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Theses Doctoral

Engineering Electron Transfer Processes in Oxidoreductases: Applications in Biocatalysis

Ozbakir, Harun Ferit

As the demand for cost-efficient and environmentally friendly processes increases in the chemical industry, impact of biocatalysis, which is the utilization of enzymes and whole microorganisms for production of fine chemicals, has become more predominant. From pharmaceuticals to cosmetics, biocatalysts are widely used in various sectors, and their significance have dramatically intensified with the introduction of initial protein engineering techniques in 1980s. As the field of protein engineering has evolved over the last few decades, its integration with other disciplines such as process engineering and synthetic biology is now more critical for establishing non-natural pathways and reactions to produce broader range of chemicals. While developing an interdisciplinary approach, few strategies have emerged to be more prevalent: (i) better integration of biocatalysts with (nano)devices, and (ii) use of protein based scaffolds for creating novel synthetic multienzyme cascades. Throughout this doctoral thesis, applicability of these ideas with oxidoreductases was investigated. Oxidoreductases are a class of under-utilized enzymes that catalyze the electron transfer between different metabolites, while at the same time use cofactors (NAD(P)(H), molecular oxygen, etc.) as the electron supplier. In Chapter 2, the electron transfer mechanism of a monooxygenase, cytochrome P450 27B1 (CYP27B1), was mimicked for electrochemical sensing of a vitamin D form (25(OH)D) in solution. Natural electron transfer pathway of this enzyme uses NADPH and two electron transfer proteins for conversion of 25(OH)D to its product. Inspired by this mechanism, this enzyme was mixed with an artificial redox mediator and immobilized on an electrode surface. As a result of rigorous experiments, CYP27B1-modified electrode was found to detect 25(OH)D in its physiological range. This is a significant result as it opens a new way for development of a vitamin D biosensor that can diminish the amount of required cost and time for testing. In the next chapter of the thesis, effects of changing the size of cofactor on catalysis of dehydrogenases were studied in detail. Natural cofactors of two different redox enzymes were chemically modified with PEG, and kinetic experiments were conducted in order to better understand the relation between transport phenomena and biocatalysis. It was found that when the size of the cofactor was increased, two enzymes were affected differently; while efficiency of one enzyme was not altered significantly, that of the other dropped dramatically. Through comprehensive analysis, dominant impact of PEGylation was determined to be due to the differences in the interactions of PEGylated cofactors and enzymes. This study showed that protein engineering methods can be utilized to gain insights into better understanding of the relationship between mass transfer and catalysis in engineered bioprocesses and biocatalytic cascades. In Chapter 4, PEGylated cofactors were used to create artificial multienzyme complexes. In this study, SpyCatcher-SpyTag scaffold was utilized for wiring two redox enzymes and by tethering with PEGylated cofactors, a new biocatalyst with self-contained redox chemistry was obtained. Detailed kinetic analysis showed that this new multienzyme cascade was able to catalyze a reaction that was thermodynamically downhill but kinetically very slow in the absence of any enzyme. This also proved that attached cofactor acts as a ‘swing-arm’, carrying electrons from one enzyme to another; similar to the unique mechanism of pyruvate dehydrogenase complex. Generality of this methodology was investigated by constructing an immobilized three-enzyme-containing biocatalyst, which was hypothesized to catalyze an industrially important reaction under very mild conditions. This work is a significant contribution to the field, and a good demonstration of use of protein engineering for process engineering applications. Chapter 5 concludes this thesis with a study that investigates the practicability of a collagen mimetic peptide as a novel way of constructing multiprotein cascades. Collagen mimetic peptides are composed of three individual strands that might (homotrimer) or might not (heterotrimer) have identical sequences, and in this work, we have utilized a recently designed hydroxyproline-free sequences of a heterotrimer collagen mimetic peptide. Individual strands were attached to different proteins by genetic fusion, and optimum experimental conditions for self-assembly of a multiprotein complex were investigated. Initial results suggested formation of such a complex, but further experiments are required to finalize the confirmation. This new collagen-based platform studied in this chapter is a crucial step towards development of cofactorless multienzyme cascades. Finally, this doctoral thesis demonstrates the prominence of protein engineering in biocatalysis applications by utilizing various strategies together with the electron transfer mechanisms of oxidoreductases. By expanding and building upon these methodologies, it is possible to obtain more improved biosensors and functional artificial multienzyme cascades with industrial applications. Hence, this study is a promising example to exhibit the impact of interdisciplinary approach on industrial biotechnology.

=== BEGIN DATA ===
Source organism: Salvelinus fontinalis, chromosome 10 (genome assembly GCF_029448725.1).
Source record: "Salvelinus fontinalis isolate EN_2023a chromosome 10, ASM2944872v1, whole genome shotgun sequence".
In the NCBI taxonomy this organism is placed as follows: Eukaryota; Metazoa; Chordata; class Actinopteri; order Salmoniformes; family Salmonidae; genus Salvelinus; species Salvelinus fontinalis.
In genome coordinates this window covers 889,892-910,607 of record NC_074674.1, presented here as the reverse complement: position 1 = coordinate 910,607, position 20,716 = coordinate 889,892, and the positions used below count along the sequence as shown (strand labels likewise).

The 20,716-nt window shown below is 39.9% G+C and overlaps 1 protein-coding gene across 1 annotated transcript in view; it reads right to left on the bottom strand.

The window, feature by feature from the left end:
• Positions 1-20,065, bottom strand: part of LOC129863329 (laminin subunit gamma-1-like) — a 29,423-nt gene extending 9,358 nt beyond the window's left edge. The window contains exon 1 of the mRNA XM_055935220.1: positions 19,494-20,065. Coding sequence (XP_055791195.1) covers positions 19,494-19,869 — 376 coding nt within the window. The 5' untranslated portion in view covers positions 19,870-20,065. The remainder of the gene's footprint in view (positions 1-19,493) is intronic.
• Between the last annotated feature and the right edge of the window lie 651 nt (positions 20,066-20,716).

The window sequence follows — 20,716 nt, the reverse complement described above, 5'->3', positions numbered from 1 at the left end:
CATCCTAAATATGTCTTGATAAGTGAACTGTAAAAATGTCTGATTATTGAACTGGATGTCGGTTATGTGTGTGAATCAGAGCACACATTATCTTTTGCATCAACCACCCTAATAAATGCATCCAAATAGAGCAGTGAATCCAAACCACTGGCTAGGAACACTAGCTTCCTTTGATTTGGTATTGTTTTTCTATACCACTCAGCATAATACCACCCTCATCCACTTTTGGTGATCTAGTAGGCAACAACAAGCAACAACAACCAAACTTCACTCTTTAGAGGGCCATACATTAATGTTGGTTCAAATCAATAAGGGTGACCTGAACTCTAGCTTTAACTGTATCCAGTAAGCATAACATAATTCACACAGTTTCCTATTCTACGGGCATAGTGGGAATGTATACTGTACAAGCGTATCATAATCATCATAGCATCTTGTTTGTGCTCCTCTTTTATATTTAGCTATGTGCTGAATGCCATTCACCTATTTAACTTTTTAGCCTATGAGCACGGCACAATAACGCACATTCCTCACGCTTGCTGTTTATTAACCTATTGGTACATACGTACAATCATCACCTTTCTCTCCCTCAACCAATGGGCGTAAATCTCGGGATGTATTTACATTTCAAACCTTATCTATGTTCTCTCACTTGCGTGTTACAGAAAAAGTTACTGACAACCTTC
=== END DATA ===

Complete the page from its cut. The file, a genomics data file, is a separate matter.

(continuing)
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More About This Work

Academic Units
Chemical Engineering
Thesis Advisors
Banta, Scott
Ph.D., Columbia University
Published Here
September 14, 2017